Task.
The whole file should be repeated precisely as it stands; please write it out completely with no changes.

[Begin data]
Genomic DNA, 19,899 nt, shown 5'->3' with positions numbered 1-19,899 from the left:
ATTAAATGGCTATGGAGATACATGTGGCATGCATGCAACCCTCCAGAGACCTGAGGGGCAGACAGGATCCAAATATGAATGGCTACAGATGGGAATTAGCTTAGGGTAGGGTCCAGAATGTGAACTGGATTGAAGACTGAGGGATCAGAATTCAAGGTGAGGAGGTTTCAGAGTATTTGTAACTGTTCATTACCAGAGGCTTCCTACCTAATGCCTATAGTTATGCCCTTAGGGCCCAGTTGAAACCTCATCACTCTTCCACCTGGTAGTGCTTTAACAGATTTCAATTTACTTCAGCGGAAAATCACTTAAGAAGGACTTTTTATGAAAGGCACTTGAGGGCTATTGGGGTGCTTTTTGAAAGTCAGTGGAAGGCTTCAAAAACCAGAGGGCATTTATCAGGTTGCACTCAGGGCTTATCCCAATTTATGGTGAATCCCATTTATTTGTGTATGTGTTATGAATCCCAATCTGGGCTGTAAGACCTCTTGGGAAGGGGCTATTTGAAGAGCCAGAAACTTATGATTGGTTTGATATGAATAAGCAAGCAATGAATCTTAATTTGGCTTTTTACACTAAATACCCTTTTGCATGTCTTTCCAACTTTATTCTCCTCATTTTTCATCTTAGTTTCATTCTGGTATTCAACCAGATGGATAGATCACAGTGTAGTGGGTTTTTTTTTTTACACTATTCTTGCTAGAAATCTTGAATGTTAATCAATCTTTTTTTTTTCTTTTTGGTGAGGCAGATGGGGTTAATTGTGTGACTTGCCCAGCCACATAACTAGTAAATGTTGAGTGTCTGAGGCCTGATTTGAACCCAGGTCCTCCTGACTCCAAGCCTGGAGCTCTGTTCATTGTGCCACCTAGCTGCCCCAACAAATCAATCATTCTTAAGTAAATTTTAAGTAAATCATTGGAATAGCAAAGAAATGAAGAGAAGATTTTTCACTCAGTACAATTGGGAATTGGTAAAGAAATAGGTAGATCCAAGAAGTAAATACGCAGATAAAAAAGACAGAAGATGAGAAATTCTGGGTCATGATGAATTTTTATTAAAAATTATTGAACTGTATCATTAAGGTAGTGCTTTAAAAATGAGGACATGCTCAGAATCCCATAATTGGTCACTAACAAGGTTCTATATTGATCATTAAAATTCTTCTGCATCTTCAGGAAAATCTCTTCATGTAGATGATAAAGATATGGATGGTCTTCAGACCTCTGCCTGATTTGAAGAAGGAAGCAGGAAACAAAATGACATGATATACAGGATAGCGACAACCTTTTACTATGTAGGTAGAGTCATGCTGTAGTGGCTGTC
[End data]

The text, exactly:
Genomic DNA, 19,899 nt, shown 5'->3' with positions numbered 1-19,899 from the left:
ATTAAATGGCTATGGAGATACATGTGGCATGCATGCAACCCTCCAGAGACCTGAGGGGCAGACAGGATCCAAATATGAATGGCTACAGATGGGAATTAGCTTAGGGTAGGGTCCAGAATGTGAACTGGATTGAAGACTGAGGGATCAGAATTCAAGGTGAGGAGGTTTCAGAGTATTTGTAACTGTTCATTACCAGAGGCTTCCTACCTAATGCCTATAGTTATGCCCTTAGGGCCCAGTTGAAACCTCATCACTCTTCCACCTGGTAGTGCTTTAACAGATTTCAATTTACTTCAGCGGAAAATCACTTAAGAAGGACTTTTTATGAAAGGCACTTGAGGGCTATTGGGGTGCTTTTTGAAAGTCAGTGGAAGGCTTCAAAAACCAGAGGGCATTTATCAGGTTGCACTCAGGGCTTATCCCAATTTATGGTGAATCCCATTTATTTGTGTATGTGTTATGAATCCCAATCTGGGCTGTAAGACCTCTTGGGAAGGGGCTATTTGAAGAGCCAGAAACTTATGATTGGTTTGATATGAATAAGCAAGCAATGAATCTTAATTTGGCTTTTTACACTAAATACCCTTTTGCATGTCTTTCCAACTTTATTCTCCTCATTTTTCATCTTAGTTTCATTCTGGTATTCAACCAGATGGATAGATCACAGTGTAGTGGGTTTTTTTTTTTACACTATTCTTGCTAGAAATCTTGAATGTTAATCAATCTTTTTTTTTTCTTTTTGGTGAGGCAGATGGGGTTAATTGTGTGACTTGCCCAGCCACATAACTAGTAAATGTTGAGTGTCTGAGGCCTGATTTGAACCCAGGTCCTCCTGACTCCAAGCCTGGAGCTCTGTTCATTGTGCCACCTAGCTGCCCCAACAAATCAATCATTCTTAAGTAAATTTTAAGTAAATCATTGGAATAGCAAAGAAATGAAGAGAAGATTTTTCACTCAGTACAATTGGGAATTGGTAAAGAAATAGGTAGATCCAAGAAGTAAATACGCAGATAAAAAAGACAGAAGATGAGAAATTCTGGGTCATGATGAATTTTTATTAAAAATTATTGAACTGTATCATTAAGGTAGTGCTTTAAAAATGAGGACATGCTCAGAATCCCATAATTGGTCACTAACAAGGTTCTATATTGATCATTAAAATTCTTCTGCATCTTCAGGAAAATCTCTTCATGTAGATGATAAAGATATGGATGGTCTTCAGACCTCTGCCTGATTTGAAGAAGGAAGCAGGAAACAAAATGACATGATATACAGGATAGCGACAACCTTTTACTATGTAGGTAGAGTCATGCTGTAGTGGCTGTC